• one challenge is that it has not been possible to support sabbaticals in recent years owing to workforce planning restrictions; unless this is addressed, the likelihood of implementing this recommendation of the Career Pathways work by 2021 is low
  • another challenge would be to ensure that the Lead Teacher role isn’t seen as just another stepping stone on the hierarchical path to headship. This is a horizontal approach to career development, not a vertical one
  • this should been seen as an enhancement to the current system, not a re-formulation of it
  • the Lead Teacher role would be good for career enhancement, and introduce some consistency of opportunity across areas
  • the role would be an opportunity for individuals to develop skills within a fixed-term leadership role in some cases

CfE and subject choice

6. DFM introduced the topic of the number of subjects being typically offered in the senior phase. Recent reports of a perceived narrowing of subject choice have led to a parliamentary inquiry and debate, resulting in a call for a review of aspects of the senior phase. DFM invited the council’s views on this issue. Discussion included the following:

  • there was a feeling of frustration that this debate is being politically motivated, driven by the media, and not informed by evidence
  • critics are not considering the senior phase in its entirety, ie: as a three-year phase
  • there’s a fixation on the perceived ‘golden age’ of Standard Grades. But this was an unsatisfactory stop/start approach to education. The current 3-year phase may not be perfect, but it is more of a continuum of learning and is a step in the right direction to meet the individual needs and aspirations of young people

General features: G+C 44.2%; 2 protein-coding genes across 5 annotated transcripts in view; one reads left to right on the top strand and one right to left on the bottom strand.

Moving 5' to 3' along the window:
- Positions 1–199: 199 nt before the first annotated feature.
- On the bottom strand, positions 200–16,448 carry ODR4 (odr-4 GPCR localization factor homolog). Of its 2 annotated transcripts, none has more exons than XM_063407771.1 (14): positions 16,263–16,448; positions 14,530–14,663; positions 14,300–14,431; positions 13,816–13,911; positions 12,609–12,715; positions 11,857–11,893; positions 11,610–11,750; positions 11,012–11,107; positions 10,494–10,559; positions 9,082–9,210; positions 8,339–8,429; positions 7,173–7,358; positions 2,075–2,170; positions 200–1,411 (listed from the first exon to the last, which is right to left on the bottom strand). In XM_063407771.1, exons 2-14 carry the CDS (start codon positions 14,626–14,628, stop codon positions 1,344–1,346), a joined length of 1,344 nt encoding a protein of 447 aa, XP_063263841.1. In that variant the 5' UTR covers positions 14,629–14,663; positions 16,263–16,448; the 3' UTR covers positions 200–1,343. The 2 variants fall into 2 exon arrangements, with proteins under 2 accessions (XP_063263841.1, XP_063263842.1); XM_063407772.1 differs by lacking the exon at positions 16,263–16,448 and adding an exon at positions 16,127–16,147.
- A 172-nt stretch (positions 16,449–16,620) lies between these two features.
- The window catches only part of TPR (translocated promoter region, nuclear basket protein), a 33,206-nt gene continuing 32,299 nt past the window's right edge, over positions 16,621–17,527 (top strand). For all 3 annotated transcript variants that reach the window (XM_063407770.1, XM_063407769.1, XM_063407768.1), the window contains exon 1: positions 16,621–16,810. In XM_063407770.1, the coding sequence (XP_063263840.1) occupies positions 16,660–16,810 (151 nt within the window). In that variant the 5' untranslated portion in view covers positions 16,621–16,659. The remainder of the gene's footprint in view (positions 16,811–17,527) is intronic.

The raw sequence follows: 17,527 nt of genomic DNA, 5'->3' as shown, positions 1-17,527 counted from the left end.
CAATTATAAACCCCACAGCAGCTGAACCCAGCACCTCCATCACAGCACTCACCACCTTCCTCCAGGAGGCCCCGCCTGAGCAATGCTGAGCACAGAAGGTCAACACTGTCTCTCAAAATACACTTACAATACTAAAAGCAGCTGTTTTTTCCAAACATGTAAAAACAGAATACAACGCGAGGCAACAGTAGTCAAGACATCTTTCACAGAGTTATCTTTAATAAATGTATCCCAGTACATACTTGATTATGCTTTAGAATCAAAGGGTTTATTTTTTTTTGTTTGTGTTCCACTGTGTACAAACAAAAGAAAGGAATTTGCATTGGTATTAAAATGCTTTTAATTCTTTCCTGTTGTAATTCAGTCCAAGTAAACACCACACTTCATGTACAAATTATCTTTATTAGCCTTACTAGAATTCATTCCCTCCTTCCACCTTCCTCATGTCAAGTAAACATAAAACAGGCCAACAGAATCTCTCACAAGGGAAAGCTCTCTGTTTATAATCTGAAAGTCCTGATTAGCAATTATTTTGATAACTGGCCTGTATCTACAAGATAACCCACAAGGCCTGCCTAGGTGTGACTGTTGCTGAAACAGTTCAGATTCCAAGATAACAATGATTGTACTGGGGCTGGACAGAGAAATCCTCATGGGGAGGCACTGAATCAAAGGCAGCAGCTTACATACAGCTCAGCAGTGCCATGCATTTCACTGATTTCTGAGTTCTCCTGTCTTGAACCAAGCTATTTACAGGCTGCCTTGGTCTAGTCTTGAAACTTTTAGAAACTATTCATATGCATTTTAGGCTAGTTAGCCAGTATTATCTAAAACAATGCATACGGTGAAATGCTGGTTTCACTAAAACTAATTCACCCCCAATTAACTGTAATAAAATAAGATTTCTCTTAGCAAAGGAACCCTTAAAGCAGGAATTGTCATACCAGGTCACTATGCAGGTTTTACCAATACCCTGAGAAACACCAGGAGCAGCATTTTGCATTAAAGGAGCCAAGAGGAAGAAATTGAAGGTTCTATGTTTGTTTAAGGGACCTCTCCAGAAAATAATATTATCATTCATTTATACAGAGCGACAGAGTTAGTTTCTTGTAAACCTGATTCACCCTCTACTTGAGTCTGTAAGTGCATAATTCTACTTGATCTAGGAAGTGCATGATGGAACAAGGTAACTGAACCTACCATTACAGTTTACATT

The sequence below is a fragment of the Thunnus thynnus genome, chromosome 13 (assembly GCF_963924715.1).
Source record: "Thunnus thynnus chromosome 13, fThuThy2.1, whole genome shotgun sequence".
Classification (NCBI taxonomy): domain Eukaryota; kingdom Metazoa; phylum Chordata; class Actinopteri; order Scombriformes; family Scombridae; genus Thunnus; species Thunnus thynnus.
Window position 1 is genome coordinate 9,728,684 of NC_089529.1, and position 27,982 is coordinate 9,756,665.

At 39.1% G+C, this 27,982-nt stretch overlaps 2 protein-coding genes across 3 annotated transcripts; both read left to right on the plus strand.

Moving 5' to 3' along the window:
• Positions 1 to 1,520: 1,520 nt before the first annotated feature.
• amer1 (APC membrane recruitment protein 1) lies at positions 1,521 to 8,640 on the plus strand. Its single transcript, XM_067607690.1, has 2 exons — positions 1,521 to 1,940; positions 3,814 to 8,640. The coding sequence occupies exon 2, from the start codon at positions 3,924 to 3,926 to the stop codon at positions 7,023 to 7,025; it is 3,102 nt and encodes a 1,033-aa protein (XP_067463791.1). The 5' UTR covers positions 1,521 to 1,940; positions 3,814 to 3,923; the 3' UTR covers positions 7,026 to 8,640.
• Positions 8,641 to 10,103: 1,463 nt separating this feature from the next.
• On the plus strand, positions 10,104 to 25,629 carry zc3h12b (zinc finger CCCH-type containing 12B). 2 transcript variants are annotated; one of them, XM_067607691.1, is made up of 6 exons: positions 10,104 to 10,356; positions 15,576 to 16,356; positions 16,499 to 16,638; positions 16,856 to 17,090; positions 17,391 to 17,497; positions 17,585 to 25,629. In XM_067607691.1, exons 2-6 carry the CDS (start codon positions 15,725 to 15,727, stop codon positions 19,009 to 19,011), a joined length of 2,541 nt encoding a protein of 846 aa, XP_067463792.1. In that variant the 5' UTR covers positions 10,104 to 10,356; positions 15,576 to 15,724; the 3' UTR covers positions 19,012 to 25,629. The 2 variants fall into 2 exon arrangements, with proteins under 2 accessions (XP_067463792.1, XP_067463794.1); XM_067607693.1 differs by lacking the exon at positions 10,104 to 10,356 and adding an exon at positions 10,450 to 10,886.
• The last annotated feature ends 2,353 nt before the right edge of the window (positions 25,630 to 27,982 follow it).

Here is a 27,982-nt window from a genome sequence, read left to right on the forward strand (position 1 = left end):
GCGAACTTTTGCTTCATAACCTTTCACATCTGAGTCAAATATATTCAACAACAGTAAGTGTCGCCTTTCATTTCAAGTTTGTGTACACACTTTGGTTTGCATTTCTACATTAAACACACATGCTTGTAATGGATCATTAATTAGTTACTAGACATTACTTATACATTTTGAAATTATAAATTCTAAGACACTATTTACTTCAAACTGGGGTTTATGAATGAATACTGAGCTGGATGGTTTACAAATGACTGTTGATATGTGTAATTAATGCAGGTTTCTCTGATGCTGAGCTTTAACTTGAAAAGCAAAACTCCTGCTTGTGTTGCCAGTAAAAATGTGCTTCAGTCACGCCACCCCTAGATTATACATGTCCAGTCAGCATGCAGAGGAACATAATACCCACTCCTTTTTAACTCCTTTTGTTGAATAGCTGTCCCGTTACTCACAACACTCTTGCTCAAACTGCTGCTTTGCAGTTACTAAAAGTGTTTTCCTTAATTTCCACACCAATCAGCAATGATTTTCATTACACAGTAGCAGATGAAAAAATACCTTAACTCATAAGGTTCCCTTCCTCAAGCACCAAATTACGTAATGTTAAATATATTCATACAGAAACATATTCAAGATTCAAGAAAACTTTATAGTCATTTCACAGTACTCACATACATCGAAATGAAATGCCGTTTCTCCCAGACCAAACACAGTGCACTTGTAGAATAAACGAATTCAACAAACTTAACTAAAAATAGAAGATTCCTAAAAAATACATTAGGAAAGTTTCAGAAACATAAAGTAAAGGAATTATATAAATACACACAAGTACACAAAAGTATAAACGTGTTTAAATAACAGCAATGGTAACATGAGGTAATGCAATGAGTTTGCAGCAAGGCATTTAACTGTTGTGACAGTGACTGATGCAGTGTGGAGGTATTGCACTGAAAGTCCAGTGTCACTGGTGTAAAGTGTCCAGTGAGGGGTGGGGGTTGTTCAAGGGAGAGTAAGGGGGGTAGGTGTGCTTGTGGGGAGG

• there were always limits to what subjects and combinations could be offered to young people, as schools have always had limited accommodation and time in the day to schedule lessons. Some subjects specialists are also in short supply. The new system has not been the cause of this issue
  • university is not the only valuable destination. If a young person is on a different path, the range of options is now broader than ever. This increased flexibility is a good thing as it meets the needs of more young people
  • this is not coming up as an issue for parents. When there is good communication with parents – when changes are explained and discussed – parents are, on the whole, happy. There was lots of engagement in the first year of Nationals/Highers, but less so recently; greater engagement would now be welcomed
  • questions only focus on quantity (number of subjects) not quality (depth of learning/level of pupil understanding). Statistics can introduce perverse incentives

Strategic Board for Teacher Education update [paper 10(02)]

7. This paper was provided for information. No comments or discussion points were raised.

Curriculum and Assessment Board update [paper 10(03)]

8. This paper was provided for information. No comments or discussion points were raised.

Any other business

9. No other business

Date of next meeting

10. The next meeting of the Scottish Education Council will be held on 25 June 2019, at Abbeyhill Primary School, Edinburgh.

National Improvement Framework Unit
May 2019